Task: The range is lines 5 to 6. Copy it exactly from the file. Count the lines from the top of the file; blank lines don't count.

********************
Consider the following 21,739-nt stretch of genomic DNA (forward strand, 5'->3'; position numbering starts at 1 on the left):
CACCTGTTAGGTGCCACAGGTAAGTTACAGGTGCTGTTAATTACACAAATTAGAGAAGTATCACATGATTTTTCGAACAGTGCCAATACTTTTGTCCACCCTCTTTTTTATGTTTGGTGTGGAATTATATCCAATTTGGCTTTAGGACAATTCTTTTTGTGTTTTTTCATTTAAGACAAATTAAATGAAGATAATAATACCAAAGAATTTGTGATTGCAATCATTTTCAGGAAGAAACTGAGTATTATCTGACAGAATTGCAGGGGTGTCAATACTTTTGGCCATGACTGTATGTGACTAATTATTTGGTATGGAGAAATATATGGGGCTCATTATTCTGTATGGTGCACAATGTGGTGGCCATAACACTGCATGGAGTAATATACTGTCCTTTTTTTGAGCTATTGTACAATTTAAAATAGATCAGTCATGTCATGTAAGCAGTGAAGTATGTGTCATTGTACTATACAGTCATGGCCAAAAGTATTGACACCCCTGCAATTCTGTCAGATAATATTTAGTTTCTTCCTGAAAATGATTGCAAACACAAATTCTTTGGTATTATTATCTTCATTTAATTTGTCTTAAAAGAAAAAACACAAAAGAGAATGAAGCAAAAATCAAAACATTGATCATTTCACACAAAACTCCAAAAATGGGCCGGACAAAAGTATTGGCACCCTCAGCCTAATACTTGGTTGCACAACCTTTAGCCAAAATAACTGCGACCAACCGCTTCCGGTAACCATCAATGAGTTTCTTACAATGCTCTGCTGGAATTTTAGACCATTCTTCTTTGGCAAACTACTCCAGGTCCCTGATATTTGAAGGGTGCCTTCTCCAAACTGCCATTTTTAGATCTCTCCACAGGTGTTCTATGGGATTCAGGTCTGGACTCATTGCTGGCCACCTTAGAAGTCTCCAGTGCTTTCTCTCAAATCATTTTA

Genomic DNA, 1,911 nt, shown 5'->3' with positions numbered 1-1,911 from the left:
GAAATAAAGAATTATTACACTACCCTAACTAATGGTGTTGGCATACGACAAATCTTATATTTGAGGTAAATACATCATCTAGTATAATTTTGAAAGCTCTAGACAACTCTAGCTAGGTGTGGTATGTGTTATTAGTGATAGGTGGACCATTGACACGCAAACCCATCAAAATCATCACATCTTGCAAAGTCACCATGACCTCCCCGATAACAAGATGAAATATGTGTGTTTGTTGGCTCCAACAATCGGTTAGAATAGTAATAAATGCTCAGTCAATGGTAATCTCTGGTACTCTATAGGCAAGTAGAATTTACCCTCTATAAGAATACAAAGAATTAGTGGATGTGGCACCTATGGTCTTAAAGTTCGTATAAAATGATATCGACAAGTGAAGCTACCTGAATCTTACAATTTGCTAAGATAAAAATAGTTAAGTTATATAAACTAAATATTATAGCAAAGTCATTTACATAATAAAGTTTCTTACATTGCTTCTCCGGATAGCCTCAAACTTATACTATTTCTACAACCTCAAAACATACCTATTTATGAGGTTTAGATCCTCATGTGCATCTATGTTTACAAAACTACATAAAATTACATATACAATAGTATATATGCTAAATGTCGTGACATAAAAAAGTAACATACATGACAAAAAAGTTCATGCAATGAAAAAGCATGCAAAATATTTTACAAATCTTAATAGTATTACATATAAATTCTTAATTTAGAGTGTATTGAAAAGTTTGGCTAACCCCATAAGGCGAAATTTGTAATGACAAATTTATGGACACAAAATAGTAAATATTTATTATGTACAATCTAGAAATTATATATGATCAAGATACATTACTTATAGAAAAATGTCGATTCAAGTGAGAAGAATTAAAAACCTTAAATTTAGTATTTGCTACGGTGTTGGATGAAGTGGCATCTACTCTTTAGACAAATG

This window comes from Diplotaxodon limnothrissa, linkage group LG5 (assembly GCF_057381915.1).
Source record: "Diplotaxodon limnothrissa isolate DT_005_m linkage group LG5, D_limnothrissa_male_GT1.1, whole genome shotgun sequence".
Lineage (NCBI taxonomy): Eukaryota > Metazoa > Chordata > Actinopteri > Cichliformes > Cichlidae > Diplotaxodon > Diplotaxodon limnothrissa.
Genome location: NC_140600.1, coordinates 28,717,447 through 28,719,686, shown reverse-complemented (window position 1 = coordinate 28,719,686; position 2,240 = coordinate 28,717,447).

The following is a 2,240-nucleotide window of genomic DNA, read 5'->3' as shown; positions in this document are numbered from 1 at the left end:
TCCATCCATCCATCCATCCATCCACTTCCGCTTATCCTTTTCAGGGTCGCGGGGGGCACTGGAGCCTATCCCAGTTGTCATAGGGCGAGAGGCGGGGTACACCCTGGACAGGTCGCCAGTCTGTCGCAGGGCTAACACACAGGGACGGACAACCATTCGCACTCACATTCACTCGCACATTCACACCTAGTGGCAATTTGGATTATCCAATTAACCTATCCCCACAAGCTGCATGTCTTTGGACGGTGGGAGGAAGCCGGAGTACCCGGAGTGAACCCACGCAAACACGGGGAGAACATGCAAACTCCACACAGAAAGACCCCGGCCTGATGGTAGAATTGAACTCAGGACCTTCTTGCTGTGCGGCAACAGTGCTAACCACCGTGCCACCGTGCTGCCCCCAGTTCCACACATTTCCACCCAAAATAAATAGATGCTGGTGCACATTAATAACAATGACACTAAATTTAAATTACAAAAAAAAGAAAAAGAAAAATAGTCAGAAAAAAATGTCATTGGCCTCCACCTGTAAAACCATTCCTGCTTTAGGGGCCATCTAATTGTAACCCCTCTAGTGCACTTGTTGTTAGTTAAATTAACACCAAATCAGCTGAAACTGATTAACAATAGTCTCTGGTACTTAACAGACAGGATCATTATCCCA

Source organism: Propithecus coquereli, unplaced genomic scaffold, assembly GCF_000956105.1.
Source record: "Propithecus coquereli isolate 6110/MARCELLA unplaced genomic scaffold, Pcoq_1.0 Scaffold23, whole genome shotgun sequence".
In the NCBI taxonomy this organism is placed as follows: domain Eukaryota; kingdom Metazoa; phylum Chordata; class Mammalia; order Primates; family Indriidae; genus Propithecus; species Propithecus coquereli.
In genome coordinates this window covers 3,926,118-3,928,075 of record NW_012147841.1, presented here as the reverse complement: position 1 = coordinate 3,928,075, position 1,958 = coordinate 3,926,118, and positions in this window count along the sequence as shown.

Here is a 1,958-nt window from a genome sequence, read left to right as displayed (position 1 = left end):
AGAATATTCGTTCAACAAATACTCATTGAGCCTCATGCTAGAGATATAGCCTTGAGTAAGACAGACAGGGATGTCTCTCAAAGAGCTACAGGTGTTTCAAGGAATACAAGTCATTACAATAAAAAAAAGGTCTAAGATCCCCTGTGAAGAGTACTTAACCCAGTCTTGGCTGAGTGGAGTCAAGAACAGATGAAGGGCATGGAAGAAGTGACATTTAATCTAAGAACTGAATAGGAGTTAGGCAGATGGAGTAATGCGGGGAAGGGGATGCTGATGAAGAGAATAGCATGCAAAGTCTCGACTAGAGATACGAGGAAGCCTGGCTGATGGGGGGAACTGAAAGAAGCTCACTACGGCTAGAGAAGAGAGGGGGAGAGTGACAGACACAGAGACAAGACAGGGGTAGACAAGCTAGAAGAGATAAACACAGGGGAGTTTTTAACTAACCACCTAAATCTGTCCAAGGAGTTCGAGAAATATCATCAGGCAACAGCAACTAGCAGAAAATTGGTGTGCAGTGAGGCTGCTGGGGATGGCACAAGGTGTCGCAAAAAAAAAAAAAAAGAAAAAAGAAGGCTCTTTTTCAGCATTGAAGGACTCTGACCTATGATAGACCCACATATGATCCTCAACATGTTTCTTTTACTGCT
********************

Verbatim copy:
This window comes from Diplotaxodon limnothrissa, linkage group LG5 (assembly GCF_057381915.1).
Source record: "Diplotaxodon limnothrissa isolate DT_005_m linkage group LG5, D_limnothrissa_male_GT1.1, whole genome shotgun sequence".